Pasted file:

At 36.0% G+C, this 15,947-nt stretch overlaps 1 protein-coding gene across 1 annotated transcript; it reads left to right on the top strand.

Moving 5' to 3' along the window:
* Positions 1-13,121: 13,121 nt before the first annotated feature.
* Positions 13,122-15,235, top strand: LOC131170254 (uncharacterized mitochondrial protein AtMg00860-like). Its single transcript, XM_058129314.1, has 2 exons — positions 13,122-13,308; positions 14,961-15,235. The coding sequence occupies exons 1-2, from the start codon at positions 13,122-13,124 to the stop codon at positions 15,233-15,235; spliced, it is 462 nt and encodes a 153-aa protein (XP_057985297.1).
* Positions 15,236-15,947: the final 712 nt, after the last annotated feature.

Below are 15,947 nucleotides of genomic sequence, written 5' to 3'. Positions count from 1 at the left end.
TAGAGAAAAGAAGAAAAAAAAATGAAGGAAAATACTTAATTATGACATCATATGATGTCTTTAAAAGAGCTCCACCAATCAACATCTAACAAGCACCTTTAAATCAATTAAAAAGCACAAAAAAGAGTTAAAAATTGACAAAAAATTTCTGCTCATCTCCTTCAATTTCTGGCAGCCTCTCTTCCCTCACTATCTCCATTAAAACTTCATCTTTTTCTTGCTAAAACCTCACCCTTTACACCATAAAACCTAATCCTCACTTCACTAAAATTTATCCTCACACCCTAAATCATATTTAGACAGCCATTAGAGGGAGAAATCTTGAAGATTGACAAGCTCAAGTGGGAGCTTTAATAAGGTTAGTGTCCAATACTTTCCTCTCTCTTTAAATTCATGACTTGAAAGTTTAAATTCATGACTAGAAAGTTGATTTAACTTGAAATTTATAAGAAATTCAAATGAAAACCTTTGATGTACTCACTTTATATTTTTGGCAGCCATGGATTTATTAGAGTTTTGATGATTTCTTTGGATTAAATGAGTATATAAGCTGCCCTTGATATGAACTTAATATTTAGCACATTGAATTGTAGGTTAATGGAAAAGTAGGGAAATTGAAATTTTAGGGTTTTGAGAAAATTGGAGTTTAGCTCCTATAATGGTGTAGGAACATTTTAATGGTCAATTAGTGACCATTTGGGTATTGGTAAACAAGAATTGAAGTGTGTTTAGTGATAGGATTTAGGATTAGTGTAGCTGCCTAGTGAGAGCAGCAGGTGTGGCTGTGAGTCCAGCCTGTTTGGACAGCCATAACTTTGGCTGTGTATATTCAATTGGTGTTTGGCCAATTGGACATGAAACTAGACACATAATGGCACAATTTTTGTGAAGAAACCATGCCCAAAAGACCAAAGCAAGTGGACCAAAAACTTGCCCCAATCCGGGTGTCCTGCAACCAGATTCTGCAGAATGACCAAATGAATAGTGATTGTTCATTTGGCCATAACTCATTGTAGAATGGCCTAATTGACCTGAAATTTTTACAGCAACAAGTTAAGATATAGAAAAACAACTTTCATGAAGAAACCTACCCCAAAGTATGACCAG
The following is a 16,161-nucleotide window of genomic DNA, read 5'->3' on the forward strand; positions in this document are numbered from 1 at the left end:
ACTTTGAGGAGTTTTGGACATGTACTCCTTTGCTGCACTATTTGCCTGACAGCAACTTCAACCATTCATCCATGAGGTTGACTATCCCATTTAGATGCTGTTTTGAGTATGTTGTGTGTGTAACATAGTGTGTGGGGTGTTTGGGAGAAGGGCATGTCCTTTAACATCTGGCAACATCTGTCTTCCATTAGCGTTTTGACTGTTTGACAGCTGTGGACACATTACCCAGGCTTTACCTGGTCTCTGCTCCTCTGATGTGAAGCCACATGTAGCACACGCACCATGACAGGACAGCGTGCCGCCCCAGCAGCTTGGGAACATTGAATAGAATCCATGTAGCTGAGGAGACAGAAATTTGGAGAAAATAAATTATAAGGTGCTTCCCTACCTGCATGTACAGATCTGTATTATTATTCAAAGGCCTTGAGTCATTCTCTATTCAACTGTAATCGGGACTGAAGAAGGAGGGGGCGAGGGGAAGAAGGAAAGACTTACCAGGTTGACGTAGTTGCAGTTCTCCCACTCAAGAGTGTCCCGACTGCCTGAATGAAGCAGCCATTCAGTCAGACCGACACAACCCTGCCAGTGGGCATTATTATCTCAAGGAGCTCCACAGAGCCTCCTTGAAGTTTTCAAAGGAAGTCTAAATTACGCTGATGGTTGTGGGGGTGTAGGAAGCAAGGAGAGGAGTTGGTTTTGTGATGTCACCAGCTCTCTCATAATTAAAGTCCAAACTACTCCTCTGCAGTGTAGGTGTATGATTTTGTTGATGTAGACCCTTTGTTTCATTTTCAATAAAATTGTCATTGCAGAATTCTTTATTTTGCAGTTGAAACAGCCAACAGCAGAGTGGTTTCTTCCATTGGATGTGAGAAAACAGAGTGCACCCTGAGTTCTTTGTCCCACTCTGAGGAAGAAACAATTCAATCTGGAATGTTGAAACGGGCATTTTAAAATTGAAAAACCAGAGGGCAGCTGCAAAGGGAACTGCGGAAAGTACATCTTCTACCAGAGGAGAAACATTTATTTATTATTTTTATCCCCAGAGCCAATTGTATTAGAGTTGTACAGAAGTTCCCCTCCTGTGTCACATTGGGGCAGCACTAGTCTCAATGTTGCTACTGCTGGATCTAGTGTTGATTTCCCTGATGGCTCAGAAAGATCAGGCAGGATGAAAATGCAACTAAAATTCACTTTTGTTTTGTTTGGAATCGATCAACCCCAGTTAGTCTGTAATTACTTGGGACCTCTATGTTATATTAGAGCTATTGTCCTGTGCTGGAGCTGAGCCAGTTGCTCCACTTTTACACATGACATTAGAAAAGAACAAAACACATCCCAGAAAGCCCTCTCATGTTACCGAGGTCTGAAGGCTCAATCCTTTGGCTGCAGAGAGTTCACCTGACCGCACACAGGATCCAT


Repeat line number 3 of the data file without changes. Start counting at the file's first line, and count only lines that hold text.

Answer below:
* Positions 1-13,121: 13,121 nt before the first annotated feature.